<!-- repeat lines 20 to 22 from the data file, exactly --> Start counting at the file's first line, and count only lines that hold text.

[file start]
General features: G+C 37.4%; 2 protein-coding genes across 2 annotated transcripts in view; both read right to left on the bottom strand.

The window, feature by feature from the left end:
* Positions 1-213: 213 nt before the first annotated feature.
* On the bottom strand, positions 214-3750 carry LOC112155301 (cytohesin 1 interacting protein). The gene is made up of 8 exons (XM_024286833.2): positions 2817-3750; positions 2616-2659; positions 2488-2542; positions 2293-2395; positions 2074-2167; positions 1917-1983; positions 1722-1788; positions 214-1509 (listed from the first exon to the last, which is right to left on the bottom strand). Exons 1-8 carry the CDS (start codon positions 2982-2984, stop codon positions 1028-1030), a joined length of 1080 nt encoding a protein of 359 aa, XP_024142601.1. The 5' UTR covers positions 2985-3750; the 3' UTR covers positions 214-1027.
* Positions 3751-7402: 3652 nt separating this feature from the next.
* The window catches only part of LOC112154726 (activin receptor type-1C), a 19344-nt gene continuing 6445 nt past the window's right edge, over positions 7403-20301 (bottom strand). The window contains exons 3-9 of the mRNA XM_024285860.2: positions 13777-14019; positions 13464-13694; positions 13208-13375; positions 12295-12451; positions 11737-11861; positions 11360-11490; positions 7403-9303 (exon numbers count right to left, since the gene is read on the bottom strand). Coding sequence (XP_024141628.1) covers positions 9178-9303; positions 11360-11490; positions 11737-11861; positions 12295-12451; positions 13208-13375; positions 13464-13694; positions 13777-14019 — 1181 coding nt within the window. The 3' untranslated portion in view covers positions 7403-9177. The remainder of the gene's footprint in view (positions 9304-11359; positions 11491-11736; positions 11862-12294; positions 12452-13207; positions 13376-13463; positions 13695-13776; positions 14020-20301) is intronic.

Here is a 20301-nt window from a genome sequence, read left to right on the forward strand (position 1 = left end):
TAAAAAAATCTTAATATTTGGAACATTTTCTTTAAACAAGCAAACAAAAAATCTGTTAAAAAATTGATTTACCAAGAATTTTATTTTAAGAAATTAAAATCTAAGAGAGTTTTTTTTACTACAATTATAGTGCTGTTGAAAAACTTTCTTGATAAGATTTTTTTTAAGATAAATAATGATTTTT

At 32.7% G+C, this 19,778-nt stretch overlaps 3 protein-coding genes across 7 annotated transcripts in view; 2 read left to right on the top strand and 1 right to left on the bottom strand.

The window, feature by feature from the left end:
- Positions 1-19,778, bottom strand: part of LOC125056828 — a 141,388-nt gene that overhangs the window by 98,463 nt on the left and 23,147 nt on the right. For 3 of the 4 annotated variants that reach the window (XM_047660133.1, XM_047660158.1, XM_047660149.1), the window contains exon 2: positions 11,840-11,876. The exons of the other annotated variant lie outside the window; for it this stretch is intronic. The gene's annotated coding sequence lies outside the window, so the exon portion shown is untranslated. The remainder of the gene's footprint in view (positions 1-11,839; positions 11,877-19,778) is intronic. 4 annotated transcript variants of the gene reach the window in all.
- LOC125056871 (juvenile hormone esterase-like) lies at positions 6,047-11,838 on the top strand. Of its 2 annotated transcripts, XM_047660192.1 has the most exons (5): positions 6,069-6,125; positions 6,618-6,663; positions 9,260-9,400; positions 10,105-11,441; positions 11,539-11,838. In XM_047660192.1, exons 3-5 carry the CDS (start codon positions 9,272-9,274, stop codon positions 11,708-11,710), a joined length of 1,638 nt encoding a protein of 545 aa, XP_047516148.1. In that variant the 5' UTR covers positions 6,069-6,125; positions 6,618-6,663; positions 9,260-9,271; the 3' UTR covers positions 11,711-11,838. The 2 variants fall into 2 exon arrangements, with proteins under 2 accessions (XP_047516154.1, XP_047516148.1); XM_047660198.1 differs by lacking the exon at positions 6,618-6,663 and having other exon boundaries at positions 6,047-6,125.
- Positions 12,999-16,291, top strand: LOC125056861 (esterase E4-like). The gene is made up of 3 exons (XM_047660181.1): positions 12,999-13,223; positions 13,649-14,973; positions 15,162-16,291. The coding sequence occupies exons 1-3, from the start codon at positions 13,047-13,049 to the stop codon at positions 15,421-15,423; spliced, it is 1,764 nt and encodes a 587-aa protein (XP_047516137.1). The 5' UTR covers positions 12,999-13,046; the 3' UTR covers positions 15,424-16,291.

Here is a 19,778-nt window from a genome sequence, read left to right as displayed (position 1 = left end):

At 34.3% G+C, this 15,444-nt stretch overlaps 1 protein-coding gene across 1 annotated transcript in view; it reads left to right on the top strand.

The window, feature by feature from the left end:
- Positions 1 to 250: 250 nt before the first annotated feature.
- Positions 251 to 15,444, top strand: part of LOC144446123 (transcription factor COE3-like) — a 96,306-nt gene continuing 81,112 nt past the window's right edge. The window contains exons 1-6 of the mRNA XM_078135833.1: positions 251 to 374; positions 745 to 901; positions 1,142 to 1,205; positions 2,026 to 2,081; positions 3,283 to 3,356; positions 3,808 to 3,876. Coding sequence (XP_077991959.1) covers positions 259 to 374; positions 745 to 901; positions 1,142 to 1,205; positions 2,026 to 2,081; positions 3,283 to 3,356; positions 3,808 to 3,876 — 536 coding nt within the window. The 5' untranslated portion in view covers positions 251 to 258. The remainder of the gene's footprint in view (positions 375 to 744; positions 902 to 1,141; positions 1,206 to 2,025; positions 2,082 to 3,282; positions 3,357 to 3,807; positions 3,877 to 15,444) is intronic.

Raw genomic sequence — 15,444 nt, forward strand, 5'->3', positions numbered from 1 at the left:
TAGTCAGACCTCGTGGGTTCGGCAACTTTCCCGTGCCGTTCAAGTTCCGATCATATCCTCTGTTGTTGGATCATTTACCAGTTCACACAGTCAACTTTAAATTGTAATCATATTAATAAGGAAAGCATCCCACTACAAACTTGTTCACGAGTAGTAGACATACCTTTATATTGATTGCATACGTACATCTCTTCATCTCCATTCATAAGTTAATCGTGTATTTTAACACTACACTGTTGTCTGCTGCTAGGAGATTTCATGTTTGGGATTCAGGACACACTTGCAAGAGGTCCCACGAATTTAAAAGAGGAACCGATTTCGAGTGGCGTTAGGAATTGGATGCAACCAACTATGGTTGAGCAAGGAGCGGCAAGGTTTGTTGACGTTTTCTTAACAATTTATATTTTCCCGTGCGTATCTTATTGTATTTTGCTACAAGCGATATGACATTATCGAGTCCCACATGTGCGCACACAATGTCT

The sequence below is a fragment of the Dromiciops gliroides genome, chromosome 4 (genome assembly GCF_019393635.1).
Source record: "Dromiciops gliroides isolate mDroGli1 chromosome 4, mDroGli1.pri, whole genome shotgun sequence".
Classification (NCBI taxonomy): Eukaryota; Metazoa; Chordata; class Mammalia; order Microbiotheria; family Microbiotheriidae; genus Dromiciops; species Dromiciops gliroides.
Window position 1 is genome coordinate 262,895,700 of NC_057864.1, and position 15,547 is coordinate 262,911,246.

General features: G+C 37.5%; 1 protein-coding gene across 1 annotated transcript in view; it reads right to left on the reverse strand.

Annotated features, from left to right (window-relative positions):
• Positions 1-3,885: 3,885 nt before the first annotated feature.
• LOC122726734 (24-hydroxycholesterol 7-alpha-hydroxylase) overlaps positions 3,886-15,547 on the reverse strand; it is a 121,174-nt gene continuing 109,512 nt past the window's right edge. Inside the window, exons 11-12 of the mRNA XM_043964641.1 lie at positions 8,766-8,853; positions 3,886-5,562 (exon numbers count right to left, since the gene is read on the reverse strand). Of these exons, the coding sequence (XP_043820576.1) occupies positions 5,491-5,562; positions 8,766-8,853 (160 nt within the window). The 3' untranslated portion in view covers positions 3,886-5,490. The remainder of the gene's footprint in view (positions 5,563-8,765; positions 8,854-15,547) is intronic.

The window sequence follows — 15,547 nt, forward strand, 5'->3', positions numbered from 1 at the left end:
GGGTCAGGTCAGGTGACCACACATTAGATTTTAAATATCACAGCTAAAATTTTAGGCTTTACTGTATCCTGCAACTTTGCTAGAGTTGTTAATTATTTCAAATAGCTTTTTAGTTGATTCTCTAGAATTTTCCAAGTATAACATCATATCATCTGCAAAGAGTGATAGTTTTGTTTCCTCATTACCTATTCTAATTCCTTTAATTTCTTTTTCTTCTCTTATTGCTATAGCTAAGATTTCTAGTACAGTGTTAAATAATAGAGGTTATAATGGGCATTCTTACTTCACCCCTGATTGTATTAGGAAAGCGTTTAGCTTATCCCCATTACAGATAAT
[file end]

TAGTCAGACCTCGTGGGTTCGGCAACTTTCCCGTGCCGTTCAAGTTCCGATCATATCCTCTGTTGTTGGATCATTTACCAGTTCACACAGTCAACTTTAAATTGTAATCATATTAATAAGGAAAGCATCCCACTACAAACTTGTTCACGAGTAGTAGACATACCTTTATATTGATTGCATACGTACATCTCTTCATCTCCATTCATAAGTTAATCGTGTATTTTAACACTACACTGTTGTCTGCTGCTAGGAGATTTCATGTTTGGGATTCAGGACACACTTGCAAGAGGTCCCACGAATTTAAAAGAGGAACCGATTTCGAGTGGCGTTAGGAATTGGATGCAACCAACTATGGTTGAGCAAGGAGCGGCAAGGTTTGTTGACGTTTTCTTAACAATTTATATTTTCCCGTGCGTATCTTATTGTATTTTGCTACAAGCGATATGACATTATCGAGTCCCACATGTGCGCACACAATGTCT

The sequence below is a fragment of the Dromiciops gliroides genome, chromosome 4 (genome assembly GCF_019393635.1).
Source record: "Dromiciops gliroides isolate mDroGli1 chromosome 4, mDroGli1.pri, whole genome shotgun sequence".